Antifragile Marketing - Jaffer Ali

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"…risk management is about fragility, not naive interpretation of past data. If Fannie Mae is sitting on a barrel of dynamite I would not use past statistical data for my current analysis. Risks are in the fragility."- Nassim Taleb, author of The Black Swan

"Not seeing a tsunami or an economic event coming is excusable; building something fragile to them is not." – Nassim Taleb

Antifragility is a term coined by Nassim Taleb and the subject of his latest book; Antifragile-Things That Gain From Disorder . You will be hearing a lot of this concept in the coming months/years. Basically, antifragility applies to those things that get stronger or benefit from chaos, volatility and uncertainty.

Many people confuse antifragility with the concept of decreasing fragility. When we decrease fragility, we make ourselves more resilient (robust?) to withstand the ravages of unpredictable negative "Black Swans." With antifragility, we actually gain from the disorder and chaos of a negative "Black Swan". Taleb gives as an example a forest fire gaining from the volatility of a steady wind which fans the flame and spreads the fire.

Both fragility and antifragility are concepts that seek to help us live in an evermore complex and uncertain world. Those reading this from an online marketing perspective (and especially the multitude of service providers) will recoil at antifragility because its common sense flies squarely in the face of mighty algorithmic equations that purport to tame uncertainty. It is axiomatic that algorithmic prediction is largely a fool's errand; a truth quickly discovered when we realize how little "skin in the game" – how little of their own money – those most eager to push algorithmic marketing solutions are willing to invest.

The marketing landscape is littered with the detritus of "bigger, newer, faster", a conspiracy of flawed reasoning that has driven down performance, crushed margins, driven up costs and created an impossibly toxic and complex commercial media environment that simply can't be sustained – on anybody's nickel. We can shuffle the high-tech deck chairs all we want, but the good ship Algorithm is clearly going down, collapsing under its own over-inflated weight.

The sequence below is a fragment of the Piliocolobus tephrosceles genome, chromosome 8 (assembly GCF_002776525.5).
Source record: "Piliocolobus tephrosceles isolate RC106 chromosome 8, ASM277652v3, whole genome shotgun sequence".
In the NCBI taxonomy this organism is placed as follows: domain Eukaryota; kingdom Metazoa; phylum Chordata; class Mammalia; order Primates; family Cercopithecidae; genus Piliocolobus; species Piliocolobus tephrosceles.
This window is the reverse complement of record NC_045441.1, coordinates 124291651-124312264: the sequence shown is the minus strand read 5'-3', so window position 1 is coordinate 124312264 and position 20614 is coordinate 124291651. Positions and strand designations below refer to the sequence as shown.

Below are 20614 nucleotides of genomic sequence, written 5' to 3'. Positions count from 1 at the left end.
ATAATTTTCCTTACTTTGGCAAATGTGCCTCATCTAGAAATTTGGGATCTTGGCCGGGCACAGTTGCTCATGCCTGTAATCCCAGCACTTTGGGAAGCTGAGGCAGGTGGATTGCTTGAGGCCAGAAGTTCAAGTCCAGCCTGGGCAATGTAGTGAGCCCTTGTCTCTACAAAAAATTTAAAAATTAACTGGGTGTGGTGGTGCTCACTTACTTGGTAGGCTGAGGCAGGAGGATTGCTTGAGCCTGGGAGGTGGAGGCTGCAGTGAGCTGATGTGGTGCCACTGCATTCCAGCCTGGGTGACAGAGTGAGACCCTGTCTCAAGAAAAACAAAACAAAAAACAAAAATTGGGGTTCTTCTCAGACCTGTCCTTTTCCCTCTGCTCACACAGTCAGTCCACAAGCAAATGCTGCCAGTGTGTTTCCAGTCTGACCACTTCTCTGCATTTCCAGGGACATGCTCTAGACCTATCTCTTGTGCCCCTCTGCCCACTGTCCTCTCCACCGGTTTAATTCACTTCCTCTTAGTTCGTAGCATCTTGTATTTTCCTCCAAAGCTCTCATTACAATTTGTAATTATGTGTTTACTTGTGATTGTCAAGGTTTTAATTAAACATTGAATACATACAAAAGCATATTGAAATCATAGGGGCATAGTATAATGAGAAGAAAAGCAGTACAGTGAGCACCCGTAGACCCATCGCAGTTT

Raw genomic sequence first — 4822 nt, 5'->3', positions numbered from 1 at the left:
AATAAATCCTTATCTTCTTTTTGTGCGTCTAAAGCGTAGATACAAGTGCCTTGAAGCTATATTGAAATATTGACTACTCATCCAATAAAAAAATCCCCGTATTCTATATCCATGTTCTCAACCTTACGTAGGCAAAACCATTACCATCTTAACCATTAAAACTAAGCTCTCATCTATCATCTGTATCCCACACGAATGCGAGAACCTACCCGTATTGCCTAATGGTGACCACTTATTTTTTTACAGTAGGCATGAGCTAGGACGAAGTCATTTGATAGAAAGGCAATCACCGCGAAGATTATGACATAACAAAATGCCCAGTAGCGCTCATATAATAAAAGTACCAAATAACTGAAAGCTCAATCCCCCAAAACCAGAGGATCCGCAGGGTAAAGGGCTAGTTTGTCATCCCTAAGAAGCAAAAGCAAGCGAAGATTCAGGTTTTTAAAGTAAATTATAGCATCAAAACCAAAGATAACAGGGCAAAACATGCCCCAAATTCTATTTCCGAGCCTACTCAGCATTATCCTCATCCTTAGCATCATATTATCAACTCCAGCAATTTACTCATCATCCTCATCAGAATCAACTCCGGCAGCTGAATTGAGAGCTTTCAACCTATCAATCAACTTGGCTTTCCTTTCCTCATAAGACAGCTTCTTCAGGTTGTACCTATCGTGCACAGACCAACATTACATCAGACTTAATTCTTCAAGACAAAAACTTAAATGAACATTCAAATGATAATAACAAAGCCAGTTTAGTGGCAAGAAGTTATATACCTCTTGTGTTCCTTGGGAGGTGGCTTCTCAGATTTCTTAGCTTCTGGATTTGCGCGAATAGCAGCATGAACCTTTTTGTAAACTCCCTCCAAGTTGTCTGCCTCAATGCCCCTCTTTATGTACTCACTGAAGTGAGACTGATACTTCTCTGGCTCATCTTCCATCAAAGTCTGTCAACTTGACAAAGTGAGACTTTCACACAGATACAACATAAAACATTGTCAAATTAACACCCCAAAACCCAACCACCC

And yet we keep shortening the legs on the table in our desperate hope to level it, not willing to accept the notion that uncertainty is cooked into the existential nature of our universe. Those among us brutally honest enough to decry the naked emperor would conclude that all of these data-driven schemes when pushed to scale have increased risk and failed more often than not.

"We are obsessed by prediction while we should focus on what our exposure
to uncertain outcomes is all about. What matters is not, say, the uncertain

outcome x but how it affects us."
--From Convexity and Conflation Biases

In the same sense that the best hiding place often is the most obvious, the answer is often found in the question. So, rather than asking ourselves how to combat uncertainty and chaos, perhaps we should be seeking ways to embrace them. For example, it's no secret that the newspaper industry is in utter chaos, with 27 straight quarters of declining advertising revenues. The antifragile marketer views this as an opportunity to negotiate rock bottom rates or seeks to create common cause by novel new partnering relationships. The newspaper industry still collectively represents a potential to reach 70 million-plus consumers, so the challenge should not be how to succumb to a fragile situation, but how to exploit it instead.

Let's move to the online ecosystem. The top 50 online websites (out of 250 million sites) represents 90%+ of all advertising revenues. This leaves 249,999,950 websites and publishers in rather desperate circumstances. The antifragile marketer seeks to benefit from the stress in the system while the rest of the field tries to figure out how to make the top 50 websites more "efficient." Taleb's observations would suggest that instead of utilizing ephemeral algorithmic exchanges that promise targeting efficiencies, marketers and publishers would be better advised to work together toward durable solutions that eliminate layers of complexity and useless middlemen. The more complexity we eliminate, the more we can actually benefit from a bloated, chaotic ecosystem.

The first "rule of thumb" for marketers should be to adopt the opposite of the herd mentality and avoid the most successful "top 50" online properties. There isn't a single media entity that can't be bought around, something direct marketers spending their own money have long understood. As Paul Simon once said: "One man's ceiling is another man's floor." Let me suggest that chaos and disorder when embraced instead of feared, is a recipe for success in the right hands. That is what antifragility is all about.

Jaffer Ali is the CEO of the content video network, Vidsense and the e-commerce company, He can be reached at 708-478-4500 ext. 105 or email at j(dot)ali(at)

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